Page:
Editorial Jan/Feb 2005
By Anja Sonnenberg
By Anja Sonnenberg
The debate over whether to ban the use of pesticides for cosmetic
purposes is a continuing saga, which doesn’t seem to have a foreseeable
resolution in the near future.
Knowledge is Power In the Pesticide Debate
The debate over whether to ban the use of pesticides for cosmetic purposes is a continuing saga, which doesn’t seem to have a foreseeable resolution in the near future. On one side, industry professionals and home gardeners fear that banning pesticides will lead to an uncontrollable infestation of weeds and pests; on the other hand, health professionals and environmentalists argue that long-term exposure to pesticides is bad for us and our environment.
According to a study done by StatsCan Census in 2001, the number of municipal pesticide by-laws adopted in Canada has increased to a total of sixty-six over the last decade. When all the current regulations and by-laws come into full effect the total number of Canadians protected from unwanted exposure to synthetic lawn and garden pesticides will grow to close to eleven million or approximately 35 per cent of Canada’s population.
From a garden centres perspective, this debate has already had an impact on your business, but you do have options on how you cope with it. It depends on what sort of attitude you assume when dealing with the pesticide bans – you can either find alternatives and solutions to the problem or you can grin and bear it. A possible solution to ease customers’ concerns when they stand bewildered in front of the rows of different products is to educate them. By providing excellent customer service and answers to their questions, you can help elevate some of their fears. Gardeners, especially young, first-time homeowners are choosing to stay away from concentrated products. You need to offer them a selection of ready-to-use products, as well as organic and other non-synthetic products. Integrated pest management is another vital tool you should teach your customers. Instead of treating the whole yard, tell your customers that they can spot spray specific areas that are infested with weeds or insects. Many customers use pesticides unnecessarily at the first sign of an insect in their garden, without even knowing if the insect is a pest. And of course plant selection is another method in reducing the amount of pesticides needed. Helping customers choose appropriate plants for their gardens will help maintain the health of the plants – a stressed plant is a magnet for pests and diseases.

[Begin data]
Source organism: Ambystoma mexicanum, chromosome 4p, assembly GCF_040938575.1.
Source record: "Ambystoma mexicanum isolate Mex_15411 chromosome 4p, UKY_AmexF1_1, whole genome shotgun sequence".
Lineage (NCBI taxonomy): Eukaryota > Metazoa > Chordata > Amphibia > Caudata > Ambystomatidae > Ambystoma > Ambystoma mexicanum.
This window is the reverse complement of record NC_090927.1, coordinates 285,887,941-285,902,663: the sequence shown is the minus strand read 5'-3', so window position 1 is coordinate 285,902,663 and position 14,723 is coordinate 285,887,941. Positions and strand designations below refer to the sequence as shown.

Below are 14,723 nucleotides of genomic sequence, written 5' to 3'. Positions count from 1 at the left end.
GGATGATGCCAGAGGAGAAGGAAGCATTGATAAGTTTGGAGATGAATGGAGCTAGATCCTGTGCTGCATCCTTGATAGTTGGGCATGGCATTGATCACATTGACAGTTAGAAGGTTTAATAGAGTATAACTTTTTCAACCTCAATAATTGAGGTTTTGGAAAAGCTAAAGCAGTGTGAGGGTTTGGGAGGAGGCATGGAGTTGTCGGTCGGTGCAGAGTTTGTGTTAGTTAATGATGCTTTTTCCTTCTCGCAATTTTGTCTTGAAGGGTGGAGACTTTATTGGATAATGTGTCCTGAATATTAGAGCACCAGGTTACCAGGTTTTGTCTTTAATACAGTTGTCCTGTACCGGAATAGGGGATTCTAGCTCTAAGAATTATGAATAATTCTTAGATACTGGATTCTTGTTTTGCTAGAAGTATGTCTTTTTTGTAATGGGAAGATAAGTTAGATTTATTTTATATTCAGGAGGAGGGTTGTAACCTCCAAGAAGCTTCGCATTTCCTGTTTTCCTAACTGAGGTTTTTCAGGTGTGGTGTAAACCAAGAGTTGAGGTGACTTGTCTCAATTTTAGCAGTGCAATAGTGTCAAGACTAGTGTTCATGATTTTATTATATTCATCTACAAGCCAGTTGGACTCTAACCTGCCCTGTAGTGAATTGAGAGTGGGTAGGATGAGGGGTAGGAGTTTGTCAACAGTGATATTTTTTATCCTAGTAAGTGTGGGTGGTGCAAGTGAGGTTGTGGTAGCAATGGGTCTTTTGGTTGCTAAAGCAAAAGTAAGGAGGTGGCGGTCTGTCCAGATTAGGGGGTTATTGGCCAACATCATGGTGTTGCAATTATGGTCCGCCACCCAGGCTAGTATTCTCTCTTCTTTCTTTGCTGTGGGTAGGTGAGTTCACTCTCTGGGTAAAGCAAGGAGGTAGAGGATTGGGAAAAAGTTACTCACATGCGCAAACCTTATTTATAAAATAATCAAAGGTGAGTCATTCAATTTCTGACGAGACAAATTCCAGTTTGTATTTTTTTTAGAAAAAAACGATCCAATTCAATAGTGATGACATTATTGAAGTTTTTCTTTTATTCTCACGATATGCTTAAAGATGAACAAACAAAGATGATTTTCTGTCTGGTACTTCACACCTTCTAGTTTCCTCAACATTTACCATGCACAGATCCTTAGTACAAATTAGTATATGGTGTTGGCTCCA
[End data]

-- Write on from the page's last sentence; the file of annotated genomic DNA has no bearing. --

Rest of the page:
A balanced approach is needed by both sides of the debate to find a solution, but in the meantime, knowledge is power. As garden centre owner/operators, it is vital to educate your customers and recommend the proper treatment for a customer’s pest problem. A combination of cultural and organic practices and pesticide, will reduce the total amount of pesticides needed to maintain a healthy garden. Some of the recently approved pesticide by-laws in Canada won’t come into full-effect until 2006, which will give you a little more time to develop a strategy plan to deal with the customer’s concerns and questions.